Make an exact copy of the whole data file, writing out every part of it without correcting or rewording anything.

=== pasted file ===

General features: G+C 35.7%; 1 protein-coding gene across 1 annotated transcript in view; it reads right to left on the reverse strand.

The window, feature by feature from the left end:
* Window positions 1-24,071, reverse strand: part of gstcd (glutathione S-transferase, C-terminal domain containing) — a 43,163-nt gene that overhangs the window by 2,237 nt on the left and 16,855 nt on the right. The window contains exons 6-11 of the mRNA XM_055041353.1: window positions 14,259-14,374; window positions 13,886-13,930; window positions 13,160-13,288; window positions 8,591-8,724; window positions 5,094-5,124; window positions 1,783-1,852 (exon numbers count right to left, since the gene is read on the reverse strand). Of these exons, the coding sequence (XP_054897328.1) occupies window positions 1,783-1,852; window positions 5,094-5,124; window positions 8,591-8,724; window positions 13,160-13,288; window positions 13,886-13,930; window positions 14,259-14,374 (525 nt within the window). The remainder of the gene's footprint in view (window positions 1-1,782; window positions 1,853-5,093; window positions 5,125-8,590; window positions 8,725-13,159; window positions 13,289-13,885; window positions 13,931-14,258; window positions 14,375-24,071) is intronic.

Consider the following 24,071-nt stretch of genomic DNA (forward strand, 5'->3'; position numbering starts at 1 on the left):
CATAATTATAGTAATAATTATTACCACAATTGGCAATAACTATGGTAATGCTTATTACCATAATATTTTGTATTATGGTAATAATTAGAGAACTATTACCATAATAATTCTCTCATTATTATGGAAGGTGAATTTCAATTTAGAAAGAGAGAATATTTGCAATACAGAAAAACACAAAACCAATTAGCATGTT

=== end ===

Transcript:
General features: G+C 35.7%; 1 protein-coding gene across 1 annotated transcript in view; it reads right to left on the reverse strand.

The window, feature by feature from the left end:
* Window positions 1-24,071, reverse strand: part of gstcd (glutathione S-transferase, C-terminal domain containing) — a 43,163-nt gene that overhangs the window by 2,237 nt on the left and 16,855 nt on the right. The window contains exons 6-11 of the mRNA XM_055041353.1: window positions 14,259-14,374; window positions 13,886-13,930; window positions 13,160-13,288; window positions 8,591-8,724; window positions 5,094-5,124; window positions 1,783-1,852 (exon numbers count right to left, since the gene is read on the reverse strand). Of these exons, the coding sequence (XP_054897328.1) occupies window positions 1,783-1,852; window positions 5,094-5,124; window positions 8,591-8,724; window positions 13,160-13,288; window positions 13,886-13,930; window positions 14,259-14,374 (525 nt within the window). The remainder of the gene's footprint in view (window positions 1-1,782; window positions 1,853-5,093; window positions 5,125-8,590; window positions 8,725-13,159; window positions 13,289-13,885; window positions 13,931-14,258; window positions 14,375-24,071) is intronic.

Consider the following 24,071-nt stretch of genomic DNA (forward strand, 5'->3'; position numbering starts at 1 on the left):
CATAATTATAGTAATAATTATTACCACAATTGGCAATAACTATGGTAATGCTTATTACCATAATATTTTGTATTATGGTAATAATTAGAGAACTATTACCATAATAATTCTCTCATTATTATGGAAGGTGAATTTCAATTTAGAAAGAGAGAATATTTGCAATACAGAAAAACACAAAACCAATTAGCATGTT